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Summary:

Google is looking to replace Dalvik, the software that lets you run software on Android. The new runtime is called ART and if you have Android 4.4, you can start testing it now.

ART and Dalvik

After a 2010 spat over how Java works in Android with Oracle, Google is moving on to a new way for apps run on mobile devices. Dubbed ART, the new runtime environment is available as a preview option in Android 4.4. Developers are encouraged to try it and provide feedback for ART and if you have Android 4.4, you can test it yourself although you may not see much difference just yet.

On a sparse web page for developers, Google said the new runtime is experimental and a work in progress. You can enable it in Android 4.4 through the Settings, Developer Options menu. I did just that on a Nexus 5 and after a reboot, Android spent about 10 minutes optimizing my apps to run. I don’t yet see any difference in the apps.

Currently, Android apps run in what’s called Dalvik, a runtime environment that compiles Java bytecode “just in time” so that Android can run it. Essentially, it’s the software that lets you run software in Android. So what is ART and why should you care? Check this overview from Cody Toombs at Android Police for a better understanding:

“ART, which stands for Android Runtime, handles app execution in a fundamentally different way from Dalvik. The current runtime relies on a Just-In-Time (JIT) compiler to interpret bytecode, a generic version of the original application code. In a manner of speaking, apps are only partially compiled by developers and the rest of the compilation is completed on a user’s device each and every time they are run. The process involves a lot of overhead and isn’t particularly efficient, but the mechanism makes it easy for apps to run on a variety of hardware and architectures. ART is set to change this process by pre-compiling that bytecode into machine language when apps are first installed, turning them into truly native apps. This process is called Ahead-Of-Time (AOT) compilation. By removing the need to spin up a new virtual machine or run interpreted code, startup times can be cut down immensely and ongoing execution will become faster, as well.”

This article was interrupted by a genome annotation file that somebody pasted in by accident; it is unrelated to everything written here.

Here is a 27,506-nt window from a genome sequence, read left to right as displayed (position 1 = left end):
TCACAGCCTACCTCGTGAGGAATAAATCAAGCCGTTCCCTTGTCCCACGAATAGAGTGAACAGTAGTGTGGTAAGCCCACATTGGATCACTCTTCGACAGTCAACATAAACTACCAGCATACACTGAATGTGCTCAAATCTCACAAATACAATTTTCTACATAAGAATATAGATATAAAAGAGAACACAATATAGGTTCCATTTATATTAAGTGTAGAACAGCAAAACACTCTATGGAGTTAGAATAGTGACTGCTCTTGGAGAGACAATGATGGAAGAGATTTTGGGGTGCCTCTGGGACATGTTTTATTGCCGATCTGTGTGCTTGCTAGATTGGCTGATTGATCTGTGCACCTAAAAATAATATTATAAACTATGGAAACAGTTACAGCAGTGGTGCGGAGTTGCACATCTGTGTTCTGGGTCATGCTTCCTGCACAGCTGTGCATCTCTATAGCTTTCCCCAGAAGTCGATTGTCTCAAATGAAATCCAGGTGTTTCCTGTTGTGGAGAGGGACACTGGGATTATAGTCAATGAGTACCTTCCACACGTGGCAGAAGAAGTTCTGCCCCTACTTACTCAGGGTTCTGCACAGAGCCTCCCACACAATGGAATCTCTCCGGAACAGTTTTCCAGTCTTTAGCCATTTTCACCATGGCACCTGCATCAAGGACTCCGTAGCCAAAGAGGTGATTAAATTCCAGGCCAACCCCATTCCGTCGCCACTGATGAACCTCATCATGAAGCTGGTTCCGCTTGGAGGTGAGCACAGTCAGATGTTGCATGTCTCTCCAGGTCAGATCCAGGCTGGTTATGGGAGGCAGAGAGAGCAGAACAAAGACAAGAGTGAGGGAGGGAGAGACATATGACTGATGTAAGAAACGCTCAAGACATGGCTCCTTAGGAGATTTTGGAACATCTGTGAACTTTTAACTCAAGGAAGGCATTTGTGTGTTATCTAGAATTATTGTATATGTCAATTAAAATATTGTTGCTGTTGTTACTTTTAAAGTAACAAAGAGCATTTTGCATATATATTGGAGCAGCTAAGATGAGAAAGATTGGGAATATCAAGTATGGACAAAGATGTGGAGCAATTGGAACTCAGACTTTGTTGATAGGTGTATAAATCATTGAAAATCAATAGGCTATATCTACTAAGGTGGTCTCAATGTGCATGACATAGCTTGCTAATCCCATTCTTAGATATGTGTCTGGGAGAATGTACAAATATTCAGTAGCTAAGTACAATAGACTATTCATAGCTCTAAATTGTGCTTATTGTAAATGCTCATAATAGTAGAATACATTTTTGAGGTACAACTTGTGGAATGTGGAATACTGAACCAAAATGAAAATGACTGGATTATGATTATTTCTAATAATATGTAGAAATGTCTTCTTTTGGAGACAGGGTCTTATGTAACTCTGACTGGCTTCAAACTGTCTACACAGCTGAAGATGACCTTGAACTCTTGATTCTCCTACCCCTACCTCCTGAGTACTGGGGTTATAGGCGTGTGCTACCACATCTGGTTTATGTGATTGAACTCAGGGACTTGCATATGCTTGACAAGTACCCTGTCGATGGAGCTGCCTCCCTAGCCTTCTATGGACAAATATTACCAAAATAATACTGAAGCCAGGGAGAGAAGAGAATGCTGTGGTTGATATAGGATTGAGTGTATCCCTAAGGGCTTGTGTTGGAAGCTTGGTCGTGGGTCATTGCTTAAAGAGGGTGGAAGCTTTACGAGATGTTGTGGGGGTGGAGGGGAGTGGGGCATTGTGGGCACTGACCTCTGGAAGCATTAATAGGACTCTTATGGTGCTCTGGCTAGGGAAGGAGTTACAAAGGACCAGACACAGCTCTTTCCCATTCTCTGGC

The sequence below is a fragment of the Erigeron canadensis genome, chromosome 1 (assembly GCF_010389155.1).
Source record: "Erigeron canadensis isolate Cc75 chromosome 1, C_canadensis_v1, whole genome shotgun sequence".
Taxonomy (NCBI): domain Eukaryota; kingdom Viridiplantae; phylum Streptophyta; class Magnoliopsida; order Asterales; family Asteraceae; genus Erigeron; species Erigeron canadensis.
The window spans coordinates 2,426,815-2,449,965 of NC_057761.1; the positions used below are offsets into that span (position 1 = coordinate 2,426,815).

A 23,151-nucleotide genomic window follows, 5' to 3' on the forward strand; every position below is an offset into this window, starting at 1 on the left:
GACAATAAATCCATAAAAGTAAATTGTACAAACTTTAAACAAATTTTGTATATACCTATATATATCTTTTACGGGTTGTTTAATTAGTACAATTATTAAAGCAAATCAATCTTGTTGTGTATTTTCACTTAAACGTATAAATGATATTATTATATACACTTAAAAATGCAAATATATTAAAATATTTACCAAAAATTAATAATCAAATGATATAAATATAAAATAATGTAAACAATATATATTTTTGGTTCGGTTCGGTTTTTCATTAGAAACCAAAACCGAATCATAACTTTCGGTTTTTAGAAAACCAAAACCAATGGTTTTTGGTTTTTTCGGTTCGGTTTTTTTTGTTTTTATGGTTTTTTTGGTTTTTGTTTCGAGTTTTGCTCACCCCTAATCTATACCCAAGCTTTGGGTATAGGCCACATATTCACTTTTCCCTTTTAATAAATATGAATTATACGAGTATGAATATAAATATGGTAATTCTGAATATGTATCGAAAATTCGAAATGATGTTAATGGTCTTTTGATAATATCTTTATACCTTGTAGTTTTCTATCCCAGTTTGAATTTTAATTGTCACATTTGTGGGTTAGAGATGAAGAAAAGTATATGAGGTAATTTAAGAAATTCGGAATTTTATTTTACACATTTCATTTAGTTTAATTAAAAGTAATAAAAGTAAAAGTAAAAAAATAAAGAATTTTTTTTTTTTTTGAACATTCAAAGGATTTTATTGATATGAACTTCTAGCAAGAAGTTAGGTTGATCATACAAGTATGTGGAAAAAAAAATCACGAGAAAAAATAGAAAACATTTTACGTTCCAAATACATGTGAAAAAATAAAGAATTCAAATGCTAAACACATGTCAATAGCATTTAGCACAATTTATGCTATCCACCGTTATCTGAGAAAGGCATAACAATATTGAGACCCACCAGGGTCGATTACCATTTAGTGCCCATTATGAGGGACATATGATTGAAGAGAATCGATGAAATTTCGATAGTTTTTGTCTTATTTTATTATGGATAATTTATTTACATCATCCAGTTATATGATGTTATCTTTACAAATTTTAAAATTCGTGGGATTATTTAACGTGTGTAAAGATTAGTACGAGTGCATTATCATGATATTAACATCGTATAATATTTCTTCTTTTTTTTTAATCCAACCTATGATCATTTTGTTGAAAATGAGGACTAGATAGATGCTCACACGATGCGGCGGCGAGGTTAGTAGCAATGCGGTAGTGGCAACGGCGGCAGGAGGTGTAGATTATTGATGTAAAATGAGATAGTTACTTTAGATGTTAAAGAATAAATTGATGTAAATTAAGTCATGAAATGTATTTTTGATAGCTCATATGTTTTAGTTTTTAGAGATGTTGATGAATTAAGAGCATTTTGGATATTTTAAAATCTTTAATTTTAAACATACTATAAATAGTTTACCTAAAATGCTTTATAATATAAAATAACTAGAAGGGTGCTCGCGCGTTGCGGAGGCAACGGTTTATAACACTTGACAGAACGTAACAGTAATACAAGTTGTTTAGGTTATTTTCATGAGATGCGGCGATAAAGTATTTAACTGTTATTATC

Coombs said that Google has been working on ART in secret for two years and I have no reason to think otherwise. In fact, it was just under two years ago — May of 2012 — that the courts decided Google didn’t infringe on Oracle’s Java-related patents. So while ART may have been planned to speed up Android apps, I wouldn’t be surprised to hear that it got started because of the Oracle suit.

Regardless of how it was born, it’s coming to Android at some point. Coombs plans some follow-up thoughts on ART in the coming days and I’m looking forward to hearing more. After all, anything that could bring app speed and efficiency to Android is worth watching out for.

Update: This post was updated at 6:21am PT, Nov. 7 to correct the time frame of the court decision.

  1. I have always been disappointed by Android’s inability to run native code. When you look at the iPhone, with it’s tiny battery and comparatively slow dual-core processor, and then you see it run circles around all but the latest quad-core Snapdragon 800 phones (which run over 1GHz faster than the A7), you can really see just how slow and inefficient Android is. I hope ART can help bridge that gap.